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Over $2 Billion has been lost to hacks from web3 projects in Q1 and Q2 alone, finds CertiK

2022 has already lost more to hacks and exploits than all of 2021.

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A new report from blockchain security company CertiK found that over $2 billion has been lost to hacks from web3 projects in Q1 and Q2 alone — already more than the amount lost in 2021.

They also found that in Q2, a total of $308,579,156 was lost across 27 separate flash loan attacks — the highest dollar amount ever recorded. Flash loan attacks are, according to The Verge’s simplified explanation, “a decentralized finance mechanism that lets borrowers access extremely large amounts of cryptocurrency for very short periods of time.” They require no collateral, because you need to pay it back right away. These loans happen within minutes, and are particularly vulnerable targets for malicious activity.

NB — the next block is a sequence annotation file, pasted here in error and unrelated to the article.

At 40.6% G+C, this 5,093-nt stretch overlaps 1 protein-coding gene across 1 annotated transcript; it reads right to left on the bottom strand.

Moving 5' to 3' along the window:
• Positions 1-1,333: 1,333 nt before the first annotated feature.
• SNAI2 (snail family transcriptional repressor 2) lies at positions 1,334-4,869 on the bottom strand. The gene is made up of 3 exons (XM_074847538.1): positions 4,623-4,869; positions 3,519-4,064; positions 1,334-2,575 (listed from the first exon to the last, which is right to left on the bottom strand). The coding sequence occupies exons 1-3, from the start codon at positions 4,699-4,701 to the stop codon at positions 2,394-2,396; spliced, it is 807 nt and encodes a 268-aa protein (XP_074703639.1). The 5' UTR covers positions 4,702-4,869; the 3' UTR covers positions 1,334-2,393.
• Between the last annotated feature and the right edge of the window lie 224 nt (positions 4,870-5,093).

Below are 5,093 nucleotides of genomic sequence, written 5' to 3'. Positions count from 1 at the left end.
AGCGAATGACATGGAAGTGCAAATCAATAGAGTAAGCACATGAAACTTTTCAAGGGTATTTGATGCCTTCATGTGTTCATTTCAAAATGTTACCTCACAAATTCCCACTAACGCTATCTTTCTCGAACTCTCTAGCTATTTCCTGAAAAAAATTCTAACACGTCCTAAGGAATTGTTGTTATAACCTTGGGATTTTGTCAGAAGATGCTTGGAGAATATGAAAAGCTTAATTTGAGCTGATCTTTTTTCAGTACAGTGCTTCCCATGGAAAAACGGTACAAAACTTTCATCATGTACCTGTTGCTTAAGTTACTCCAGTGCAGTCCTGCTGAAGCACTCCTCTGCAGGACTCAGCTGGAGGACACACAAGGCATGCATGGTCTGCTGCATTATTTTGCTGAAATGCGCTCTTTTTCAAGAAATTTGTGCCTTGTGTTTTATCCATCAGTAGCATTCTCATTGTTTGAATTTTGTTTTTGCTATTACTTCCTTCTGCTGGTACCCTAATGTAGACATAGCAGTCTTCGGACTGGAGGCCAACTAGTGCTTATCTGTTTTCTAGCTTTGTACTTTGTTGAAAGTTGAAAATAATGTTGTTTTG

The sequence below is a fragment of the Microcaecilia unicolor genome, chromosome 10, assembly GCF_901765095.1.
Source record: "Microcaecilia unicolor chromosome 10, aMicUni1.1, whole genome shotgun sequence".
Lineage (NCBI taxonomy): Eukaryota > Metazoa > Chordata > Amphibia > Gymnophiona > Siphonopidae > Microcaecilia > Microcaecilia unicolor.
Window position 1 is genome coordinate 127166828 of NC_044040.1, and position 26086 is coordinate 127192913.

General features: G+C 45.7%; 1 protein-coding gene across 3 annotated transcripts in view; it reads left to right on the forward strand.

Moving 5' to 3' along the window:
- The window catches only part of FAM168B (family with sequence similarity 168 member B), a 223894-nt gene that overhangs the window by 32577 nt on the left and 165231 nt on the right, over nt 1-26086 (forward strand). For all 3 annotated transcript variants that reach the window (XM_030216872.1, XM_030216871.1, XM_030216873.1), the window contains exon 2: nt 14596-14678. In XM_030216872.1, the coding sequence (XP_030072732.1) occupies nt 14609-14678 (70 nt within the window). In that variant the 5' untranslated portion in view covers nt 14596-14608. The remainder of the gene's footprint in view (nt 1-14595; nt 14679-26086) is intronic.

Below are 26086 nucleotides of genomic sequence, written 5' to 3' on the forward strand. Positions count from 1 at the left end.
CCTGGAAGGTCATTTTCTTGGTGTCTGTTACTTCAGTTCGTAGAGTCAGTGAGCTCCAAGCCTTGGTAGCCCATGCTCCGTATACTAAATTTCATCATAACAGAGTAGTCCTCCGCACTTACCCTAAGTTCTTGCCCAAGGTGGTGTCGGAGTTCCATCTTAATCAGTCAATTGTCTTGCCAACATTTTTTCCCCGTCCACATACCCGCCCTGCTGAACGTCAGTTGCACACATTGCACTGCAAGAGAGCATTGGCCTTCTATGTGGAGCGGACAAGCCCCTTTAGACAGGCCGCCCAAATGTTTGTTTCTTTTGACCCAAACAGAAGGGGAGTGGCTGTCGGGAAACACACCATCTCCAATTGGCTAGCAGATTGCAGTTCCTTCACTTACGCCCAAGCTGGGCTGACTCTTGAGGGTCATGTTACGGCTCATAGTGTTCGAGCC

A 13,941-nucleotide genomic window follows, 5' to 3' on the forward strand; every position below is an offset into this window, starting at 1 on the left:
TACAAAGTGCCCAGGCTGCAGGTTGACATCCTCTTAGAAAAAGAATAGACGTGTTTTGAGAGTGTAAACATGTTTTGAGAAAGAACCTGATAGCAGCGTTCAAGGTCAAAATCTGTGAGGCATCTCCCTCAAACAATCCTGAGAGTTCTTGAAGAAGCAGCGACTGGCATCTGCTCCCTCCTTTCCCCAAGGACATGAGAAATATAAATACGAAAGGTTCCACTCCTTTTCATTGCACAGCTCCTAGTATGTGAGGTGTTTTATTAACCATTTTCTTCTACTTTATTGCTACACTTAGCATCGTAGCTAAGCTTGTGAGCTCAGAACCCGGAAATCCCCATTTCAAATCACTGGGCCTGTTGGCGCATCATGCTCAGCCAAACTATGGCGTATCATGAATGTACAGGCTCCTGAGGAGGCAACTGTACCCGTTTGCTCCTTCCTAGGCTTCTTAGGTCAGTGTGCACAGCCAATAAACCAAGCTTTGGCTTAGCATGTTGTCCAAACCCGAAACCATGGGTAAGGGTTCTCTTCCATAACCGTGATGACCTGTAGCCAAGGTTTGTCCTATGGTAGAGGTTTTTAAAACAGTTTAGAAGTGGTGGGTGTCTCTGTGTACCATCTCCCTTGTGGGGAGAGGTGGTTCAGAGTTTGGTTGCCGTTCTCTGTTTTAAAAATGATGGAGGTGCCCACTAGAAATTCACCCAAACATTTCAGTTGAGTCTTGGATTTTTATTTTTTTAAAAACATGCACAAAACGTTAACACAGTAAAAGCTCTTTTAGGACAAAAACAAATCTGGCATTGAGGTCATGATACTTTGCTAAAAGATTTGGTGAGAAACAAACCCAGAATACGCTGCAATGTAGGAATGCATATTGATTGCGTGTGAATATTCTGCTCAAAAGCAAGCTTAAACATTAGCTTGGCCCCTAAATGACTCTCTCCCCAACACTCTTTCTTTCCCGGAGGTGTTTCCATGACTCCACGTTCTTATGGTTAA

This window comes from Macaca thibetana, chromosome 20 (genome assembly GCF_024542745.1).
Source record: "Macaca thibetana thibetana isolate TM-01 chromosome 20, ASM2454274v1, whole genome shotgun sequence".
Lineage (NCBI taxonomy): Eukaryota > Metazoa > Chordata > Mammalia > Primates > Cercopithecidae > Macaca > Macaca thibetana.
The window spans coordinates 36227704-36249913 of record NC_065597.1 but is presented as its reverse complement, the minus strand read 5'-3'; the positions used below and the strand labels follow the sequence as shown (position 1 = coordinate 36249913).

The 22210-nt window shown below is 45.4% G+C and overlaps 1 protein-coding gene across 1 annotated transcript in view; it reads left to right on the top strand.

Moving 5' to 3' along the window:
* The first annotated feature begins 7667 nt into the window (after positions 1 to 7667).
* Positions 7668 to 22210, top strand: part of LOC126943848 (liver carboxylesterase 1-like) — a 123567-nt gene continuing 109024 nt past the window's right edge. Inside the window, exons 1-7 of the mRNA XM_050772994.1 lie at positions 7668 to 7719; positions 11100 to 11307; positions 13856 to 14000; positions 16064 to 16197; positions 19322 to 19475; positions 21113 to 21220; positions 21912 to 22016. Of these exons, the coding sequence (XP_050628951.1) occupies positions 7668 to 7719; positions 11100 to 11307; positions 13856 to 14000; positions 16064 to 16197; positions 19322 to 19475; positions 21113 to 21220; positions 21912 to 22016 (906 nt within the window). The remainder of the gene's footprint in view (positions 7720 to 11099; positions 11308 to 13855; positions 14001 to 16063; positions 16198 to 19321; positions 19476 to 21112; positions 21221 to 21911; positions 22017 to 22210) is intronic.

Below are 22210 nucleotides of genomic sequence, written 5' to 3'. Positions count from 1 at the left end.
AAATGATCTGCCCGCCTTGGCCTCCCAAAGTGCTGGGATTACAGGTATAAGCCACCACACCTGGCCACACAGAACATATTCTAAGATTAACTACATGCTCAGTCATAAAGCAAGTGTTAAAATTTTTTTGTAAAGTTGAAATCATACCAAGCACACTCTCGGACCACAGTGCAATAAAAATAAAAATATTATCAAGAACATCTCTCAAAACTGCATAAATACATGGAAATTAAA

The report also indicated that phishing attacks have increased by 170% since last quarter. CertiK found that the “vast majority” of these attacks — 290 recorded instances — targeted projects’ Discord servers. This, as the report explains, “highlights both the dependence of NFT projects on the social media platform for marketing to and engaging with their communities, but also the huge security risks that this dependence entails.”

Using these numbers, CertiK is forecasting a 223% increase in the funds lost to attacks, compared to 2021. What remains frustrating for web3 security experts is that these types of attacks (flash loan and phishing) can be readily avoided through proper precautions.